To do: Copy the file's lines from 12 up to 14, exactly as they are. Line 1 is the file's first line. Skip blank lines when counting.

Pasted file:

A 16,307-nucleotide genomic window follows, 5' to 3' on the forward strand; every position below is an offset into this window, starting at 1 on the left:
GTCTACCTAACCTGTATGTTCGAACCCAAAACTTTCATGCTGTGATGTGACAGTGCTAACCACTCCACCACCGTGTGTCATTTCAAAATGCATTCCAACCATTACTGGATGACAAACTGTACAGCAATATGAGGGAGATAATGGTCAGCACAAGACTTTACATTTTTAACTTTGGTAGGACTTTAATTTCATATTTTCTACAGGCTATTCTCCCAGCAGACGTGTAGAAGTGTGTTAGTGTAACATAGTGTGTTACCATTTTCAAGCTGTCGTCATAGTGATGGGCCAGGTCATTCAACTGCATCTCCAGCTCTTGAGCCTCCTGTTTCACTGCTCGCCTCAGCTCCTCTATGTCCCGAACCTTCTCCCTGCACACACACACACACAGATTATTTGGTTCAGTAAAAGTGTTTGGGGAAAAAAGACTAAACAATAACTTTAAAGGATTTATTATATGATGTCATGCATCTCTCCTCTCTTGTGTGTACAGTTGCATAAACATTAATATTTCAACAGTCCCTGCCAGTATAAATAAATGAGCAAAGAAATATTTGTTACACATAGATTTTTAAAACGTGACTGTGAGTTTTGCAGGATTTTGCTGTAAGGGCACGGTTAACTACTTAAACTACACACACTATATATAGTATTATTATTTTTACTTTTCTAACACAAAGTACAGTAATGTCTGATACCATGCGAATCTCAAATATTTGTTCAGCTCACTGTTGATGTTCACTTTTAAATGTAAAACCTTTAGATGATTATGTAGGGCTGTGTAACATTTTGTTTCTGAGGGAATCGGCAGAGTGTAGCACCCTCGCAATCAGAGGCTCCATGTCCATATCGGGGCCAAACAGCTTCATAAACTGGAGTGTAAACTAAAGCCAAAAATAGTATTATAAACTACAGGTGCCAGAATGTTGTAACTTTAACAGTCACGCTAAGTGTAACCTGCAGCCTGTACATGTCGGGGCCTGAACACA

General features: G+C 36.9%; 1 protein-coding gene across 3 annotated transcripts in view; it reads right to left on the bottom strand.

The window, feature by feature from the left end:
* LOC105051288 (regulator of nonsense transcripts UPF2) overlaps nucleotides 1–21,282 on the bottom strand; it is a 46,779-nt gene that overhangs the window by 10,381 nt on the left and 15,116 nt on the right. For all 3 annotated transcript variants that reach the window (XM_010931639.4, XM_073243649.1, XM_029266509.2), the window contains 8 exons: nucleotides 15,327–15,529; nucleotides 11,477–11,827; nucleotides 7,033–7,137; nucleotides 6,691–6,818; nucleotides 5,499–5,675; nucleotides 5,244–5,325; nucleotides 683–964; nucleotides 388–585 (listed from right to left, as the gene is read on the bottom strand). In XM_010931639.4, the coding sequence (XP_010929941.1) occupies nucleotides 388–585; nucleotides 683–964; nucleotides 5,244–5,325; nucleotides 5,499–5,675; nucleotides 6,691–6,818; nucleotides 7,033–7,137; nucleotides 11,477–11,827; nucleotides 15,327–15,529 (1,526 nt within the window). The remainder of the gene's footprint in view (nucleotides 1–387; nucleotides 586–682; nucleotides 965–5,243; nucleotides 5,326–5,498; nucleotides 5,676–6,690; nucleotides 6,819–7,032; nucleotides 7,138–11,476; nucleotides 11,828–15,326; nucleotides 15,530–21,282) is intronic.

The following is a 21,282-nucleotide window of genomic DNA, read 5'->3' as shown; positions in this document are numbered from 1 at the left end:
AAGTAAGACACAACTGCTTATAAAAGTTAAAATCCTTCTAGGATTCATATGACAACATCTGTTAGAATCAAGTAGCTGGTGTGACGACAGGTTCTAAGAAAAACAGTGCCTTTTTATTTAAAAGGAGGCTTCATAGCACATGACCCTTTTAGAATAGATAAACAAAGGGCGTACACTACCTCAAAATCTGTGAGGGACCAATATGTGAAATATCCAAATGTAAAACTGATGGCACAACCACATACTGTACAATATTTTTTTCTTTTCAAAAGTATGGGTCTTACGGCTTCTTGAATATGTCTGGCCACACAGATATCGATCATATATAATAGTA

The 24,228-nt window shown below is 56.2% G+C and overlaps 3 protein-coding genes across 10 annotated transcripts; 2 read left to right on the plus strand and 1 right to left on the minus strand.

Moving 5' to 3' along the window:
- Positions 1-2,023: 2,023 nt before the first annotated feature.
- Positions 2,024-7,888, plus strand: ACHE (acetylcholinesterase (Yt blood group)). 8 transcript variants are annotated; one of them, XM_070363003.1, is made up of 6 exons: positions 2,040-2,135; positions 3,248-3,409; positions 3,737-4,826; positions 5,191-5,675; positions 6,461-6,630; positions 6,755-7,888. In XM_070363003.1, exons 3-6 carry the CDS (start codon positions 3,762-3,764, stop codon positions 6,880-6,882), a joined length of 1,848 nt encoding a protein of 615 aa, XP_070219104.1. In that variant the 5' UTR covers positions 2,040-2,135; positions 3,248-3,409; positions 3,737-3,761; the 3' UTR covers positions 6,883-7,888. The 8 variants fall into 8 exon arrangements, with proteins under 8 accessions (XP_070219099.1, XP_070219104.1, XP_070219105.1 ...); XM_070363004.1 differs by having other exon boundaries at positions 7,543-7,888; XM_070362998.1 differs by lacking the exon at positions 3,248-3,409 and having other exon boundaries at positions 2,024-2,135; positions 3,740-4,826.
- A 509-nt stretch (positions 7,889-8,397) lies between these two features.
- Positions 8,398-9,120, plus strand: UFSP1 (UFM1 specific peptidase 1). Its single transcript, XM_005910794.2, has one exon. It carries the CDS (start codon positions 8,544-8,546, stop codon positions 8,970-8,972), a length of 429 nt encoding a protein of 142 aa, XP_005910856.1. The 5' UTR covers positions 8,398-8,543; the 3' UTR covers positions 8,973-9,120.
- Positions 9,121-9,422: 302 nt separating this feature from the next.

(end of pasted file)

- A 509-nt stretch (positions 7,889-8,397) lies between these two features.
- Positions 8,398-9,120, plus strand: UFSP1 (UFM1 specific peptidase 1). Its single transcript, XM_005910794.2, has one exon. It carries the CDS (start codon positions 8,544-8,546, stop codon positions 8,970-8,972), a length of 429 nt encoding a protein of 142 aa, XP_005910856.1. The 5' UTR covers positions 8,398-8,543; the 3' UTR covers positions 8,973-9,120.
- Positions 9,121-9,422: 302 nt separating this feature from the next.